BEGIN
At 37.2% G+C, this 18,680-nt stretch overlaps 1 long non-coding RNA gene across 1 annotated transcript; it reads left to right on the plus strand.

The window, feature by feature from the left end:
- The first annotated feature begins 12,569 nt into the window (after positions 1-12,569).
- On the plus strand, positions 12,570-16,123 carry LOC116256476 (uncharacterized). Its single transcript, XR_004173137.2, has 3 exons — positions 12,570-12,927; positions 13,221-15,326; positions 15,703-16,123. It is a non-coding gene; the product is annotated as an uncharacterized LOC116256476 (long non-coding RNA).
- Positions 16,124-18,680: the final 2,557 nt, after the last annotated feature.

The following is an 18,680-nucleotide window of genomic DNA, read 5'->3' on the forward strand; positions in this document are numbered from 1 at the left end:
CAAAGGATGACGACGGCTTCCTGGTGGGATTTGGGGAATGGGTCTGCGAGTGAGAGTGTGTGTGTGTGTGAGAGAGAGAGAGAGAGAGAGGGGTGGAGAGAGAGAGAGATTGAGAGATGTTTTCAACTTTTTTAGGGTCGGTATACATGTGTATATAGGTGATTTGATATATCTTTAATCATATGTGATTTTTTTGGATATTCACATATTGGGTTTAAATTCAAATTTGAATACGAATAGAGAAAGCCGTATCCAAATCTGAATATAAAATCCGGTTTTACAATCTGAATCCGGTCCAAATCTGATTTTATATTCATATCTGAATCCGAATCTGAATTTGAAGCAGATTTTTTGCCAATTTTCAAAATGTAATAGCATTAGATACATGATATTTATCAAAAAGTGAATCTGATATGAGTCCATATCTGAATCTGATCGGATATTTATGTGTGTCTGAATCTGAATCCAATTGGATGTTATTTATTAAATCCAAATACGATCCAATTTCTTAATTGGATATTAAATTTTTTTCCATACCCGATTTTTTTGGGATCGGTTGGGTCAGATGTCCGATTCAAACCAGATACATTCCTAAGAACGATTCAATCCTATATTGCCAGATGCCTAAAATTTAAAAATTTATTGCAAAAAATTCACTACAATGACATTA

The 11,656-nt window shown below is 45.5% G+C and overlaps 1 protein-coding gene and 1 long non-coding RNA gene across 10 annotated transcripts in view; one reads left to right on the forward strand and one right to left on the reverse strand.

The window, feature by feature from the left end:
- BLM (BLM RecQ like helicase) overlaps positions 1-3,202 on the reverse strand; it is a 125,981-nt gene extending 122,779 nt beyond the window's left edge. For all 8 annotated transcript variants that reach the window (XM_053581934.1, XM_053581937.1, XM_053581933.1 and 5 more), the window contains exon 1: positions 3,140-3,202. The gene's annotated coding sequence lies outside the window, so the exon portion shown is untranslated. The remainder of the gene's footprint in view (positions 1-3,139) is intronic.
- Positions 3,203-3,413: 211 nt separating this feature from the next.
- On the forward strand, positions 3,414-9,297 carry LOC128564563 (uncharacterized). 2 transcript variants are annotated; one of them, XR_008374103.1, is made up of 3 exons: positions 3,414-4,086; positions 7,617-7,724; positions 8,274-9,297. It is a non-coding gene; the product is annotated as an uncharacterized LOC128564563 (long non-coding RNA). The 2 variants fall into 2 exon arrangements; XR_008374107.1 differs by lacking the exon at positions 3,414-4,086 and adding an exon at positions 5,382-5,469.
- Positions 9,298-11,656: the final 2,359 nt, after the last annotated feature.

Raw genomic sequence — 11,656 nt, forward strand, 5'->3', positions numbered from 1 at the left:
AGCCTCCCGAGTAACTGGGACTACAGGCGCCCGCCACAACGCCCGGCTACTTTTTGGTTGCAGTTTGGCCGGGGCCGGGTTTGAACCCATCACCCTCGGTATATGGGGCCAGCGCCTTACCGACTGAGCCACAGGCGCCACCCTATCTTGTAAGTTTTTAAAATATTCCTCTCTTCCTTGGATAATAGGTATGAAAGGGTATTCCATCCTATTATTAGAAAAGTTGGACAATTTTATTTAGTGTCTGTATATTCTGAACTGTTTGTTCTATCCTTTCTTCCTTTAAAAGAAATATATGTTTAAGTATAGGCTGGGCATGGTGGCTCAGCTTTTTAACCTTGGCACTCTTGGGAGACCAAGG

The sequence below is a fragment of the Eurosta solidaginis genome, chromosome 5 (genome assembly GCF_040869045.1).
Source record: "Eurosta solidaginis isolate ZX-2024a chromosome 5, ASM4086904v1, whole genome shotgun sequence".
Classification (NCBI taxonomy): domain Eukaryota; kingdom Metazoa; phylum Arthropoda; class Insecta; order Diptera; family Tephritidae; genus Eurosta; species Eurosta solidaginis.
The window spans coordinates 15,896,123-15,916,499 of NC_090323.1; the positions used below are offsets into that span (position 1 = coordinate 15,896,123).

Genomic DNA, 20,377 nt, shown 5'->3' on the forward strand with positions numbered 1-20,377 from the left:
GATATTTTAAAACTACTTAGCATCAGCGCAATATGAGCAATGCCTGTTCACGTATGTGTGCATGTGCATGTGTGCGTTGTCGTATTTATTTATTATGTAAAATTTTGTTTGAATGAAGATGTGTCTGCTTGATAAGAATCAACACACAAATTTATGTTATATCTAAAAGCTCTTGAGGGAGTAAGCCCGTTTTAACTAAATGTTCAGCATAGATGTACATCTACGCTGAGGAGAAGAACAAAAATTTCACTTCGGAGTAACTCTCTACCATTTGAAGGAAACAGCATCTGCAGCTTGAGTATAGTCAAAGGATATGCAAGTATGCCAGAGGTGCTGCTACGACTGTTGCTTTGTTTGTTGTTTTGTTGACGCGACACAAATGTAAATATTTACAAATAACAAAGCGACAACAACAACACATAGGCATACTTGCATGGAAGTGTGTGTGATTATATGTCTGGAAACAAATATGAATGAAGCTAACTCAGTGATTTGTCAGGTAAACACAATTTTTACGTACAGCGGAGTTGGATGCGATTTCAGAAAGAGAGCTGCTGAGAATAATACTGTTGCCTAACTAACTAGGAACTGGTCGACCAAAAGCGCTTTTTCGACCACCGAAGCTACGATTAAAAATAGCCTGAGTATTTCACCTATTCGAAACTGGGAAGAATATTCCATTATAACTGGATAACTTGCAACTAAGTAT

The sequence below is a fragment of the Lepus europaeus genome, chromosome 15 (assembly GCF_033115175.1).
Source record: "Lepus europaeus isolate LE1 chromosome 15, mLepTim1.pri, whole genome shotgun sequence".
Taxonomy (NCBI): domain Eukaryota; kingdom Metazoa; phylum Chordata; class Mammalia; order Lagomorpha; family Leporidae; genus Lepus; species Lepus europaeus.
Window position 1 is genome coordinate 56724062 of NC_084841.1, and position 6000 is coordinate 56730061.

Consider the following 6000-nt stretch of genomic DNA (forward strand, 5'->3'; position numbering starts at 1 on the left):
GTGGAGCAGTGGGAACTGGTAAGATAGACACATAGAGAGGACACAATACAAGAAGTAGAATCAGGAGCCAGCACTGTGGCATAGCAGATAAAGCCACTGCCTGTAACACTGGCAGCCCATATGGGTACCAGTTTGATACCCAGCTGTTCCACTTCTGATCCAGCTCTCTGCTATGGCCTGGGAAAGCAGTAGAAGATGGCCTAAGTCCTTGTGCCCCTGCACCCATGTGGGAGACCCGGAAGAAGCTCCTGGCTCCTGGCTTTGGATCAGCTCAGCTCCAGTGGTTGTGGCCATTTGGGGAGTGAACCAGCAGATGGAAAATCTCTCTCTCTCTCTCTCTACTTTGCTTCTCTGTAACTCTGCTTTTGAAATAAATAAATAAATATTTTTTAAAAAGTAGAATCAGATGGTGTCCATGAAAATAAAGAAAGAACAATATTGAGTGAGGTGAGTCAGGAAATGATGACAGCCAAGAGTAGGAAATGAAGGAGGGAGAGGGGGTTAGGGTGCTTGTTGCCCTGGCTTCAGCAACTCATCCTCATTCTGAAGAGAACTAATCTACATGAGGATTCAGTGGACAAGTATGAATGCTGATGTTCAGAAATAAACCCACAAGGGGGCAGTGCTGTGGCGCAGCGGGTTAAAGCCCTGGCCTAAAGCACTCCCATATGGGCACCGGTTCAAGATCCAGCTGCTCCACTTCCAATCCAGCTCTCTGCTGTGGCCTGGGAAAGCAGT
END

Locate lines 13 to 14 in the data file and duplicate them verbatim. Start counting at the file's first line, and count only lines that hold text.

- Positions 9,298-11,656: the final 2,359 nt, after the last annotated feature.

Raw genomic sequence — 11,656 nt, forward strand, 5'->3', positions numbered from 1 at the left: